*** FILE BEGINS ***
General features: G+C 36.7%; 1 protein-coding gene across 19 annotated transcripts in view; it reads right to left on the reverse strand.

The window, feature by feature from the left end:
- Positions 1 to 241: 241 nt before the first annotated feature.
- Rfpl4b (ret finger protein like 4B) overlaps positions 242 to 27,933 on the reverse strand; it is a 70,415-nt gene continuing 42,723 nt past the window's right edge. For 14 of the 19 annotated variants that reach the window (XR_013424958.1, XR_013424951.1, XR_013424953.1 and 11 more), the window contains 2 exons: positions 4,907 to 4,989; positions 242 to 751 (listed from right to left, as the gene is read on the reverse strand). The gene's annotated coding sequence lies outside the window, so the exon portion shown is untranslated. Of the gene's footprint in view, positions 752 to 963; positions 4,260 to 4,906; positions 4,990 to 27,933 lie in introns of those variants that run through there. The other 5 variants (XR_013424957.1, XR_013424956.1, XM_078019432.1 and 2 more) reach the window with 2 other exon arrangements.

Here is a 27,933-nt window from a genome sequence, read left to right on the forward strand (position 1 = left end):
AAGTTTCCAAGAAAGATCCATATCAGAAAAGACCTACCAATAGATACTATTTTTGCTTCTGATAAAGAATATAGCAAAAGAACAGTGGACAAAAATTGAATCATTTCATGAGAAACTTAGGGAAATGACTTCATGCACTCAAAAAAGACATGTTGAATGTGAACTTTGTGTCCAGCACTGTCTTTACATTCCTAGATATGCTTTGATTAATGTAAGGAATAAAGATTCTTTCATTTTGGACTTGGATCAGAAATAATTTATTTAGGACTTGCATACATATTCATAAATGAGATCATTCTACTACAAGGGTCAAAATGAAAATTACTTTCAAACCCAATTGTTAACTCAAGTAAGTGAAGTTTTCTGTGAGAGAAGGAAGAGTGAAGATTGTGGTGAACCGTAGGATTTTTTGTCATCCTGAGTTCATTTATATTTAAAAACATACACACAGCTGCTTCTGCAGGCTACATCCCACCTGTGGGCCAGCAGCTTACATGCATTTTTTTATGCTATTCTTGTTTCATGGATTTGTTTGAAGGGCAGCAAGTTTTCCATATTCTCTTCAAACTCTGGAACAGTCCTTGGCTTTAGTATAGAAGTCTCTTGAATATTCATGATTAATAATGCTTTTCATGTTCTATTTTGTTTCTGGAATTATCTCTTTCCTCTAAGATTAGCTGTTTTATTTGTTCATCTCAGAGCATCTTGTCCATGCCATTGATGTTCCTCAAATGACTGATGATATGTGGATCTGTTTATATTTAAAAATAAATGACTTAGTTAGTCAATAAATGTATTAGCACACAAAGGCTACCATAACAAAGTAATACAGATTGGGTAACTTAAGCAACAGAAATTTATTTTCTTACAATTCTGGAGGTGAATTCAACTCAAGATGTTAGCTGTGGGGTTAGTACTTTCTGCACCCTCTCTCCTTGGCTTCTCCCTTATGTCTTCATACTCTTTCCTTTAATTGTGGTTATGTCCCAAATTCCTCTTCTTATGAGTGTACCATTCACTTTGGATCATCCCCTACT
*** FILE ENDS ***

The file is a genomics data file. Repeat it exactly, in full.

General features: G+C 36.7%; 1 protein-coding gene across 19 annotated transcripts in view; it reads right to left on the reverse strand.

The window, feature by feature from the left end:
- Positions 1 to 241: 241 nt before the first annotated feature.
- Rfpl4b (ret finger protein like 4B) overlaps positions 242 to 27,933 on the reverse strand; it is a 70,415-nt gene continuing 42,723 nt past the window's right edge. For 14 of the 19 annotated variants that reach the window (XR_013424958.1, XR_013424951.1, XR_013424953.1 and 11 more), the window contains 2 exons: positions 4,907 to 4,989; positions 242 to 751 (listed from right to left, as the gene is read on the reverse strand). The gene's annotated coding sequence lies outside the window, so the exon portion shown is untranslated. Of the gene's footprint in view, positions 752 to 963; positions 4,260 to 4,906; positions 4,990 to 27,933 lie in introns of those variants that run through there. The other 5 variants (XR_013424957.1, XR_013424956.1, XM_078019432.1 and 2 more) reach the window with 2 other exon arrangements.

Here is a 27,933-nt window from a genome sequence, read left to right on the forward strand (position 1 = left end):
AAGTTTCCAAGAAAGATCCATATCAGAAAAGACCTACCAATAGATACTATTTTTGCTTCTGATAAAGAATATAGCAAAAGAACAGTGGACAAAAATTGAATCATTTCATGAGAAACTTAGGGAAATGACTTCATGCACTCAAAAAAGACATGTTGAATGTGAACTTTGTGTCCAGCACTGTCTTTACATTCCTAGATATGCTTTGATTAATGTAAGGAATAAAGATTCTTTCATTTTGGACTTGGATCAGAAATAATTTATTTAGGACTTGCATACATATTCATAAATGAGATCATTCTACTACAAGGGTCAAAATGAAAATTACTTTCAAACCCAATTGTTAACTCAAGTAAGTGAAGTTTTCTGTGAGAGAAGGAAGAGTGAAGATTGTGGTGAACCGTAGGATTTTTTGTCATCCTGAGTTCATTTATATTTAAAAACATACACACAGCTGCTTCTGCAGGCTACATCCCACCTGTGGGCCAGCAGCTTACATGCATTTTTTTATGCTATTCTTGTTTCATGGATTTGTTTGAAGGGCAGCAAGTTTTCCATATTCTCTTCAAACTCTGGAACAGTCCTTGGCTTTAGTATAGAAGTCTCTTGAATATTCATGATTAATAATGCTTTTCATGTTCTATTTTGTTTCTGGAATTATCTCTTTCCTCTAAGATTAGCTGTTTTATTTGTTCATCTCAGAGCATCTTGTCCATGCCATTGATGTTCCTCAAATGACTGATGATATGTGGATCTGTTTATATTTAAAAATAAATGACTTAGTTAGTCAATAAATGTATTAGCACACAAAGGCTACCATAACAAAGTAATACAGATTGGGTAACTTAAGCAACAGAAATTTATTTTCTTACAATTCTGGAGGTGAATTCAACTCAAGATGTTAGCTGTGGGGTTAGTACTTTCTGCACCCTCTCTCCTTGGCTTCTCCCTTATGTCTTCATACTCTTTCCTTTAATTGTGGTTATGTCCCAAATTCCTCTTCTTATGAGTGTACCATTCACTTTGGATCATCCCCTACT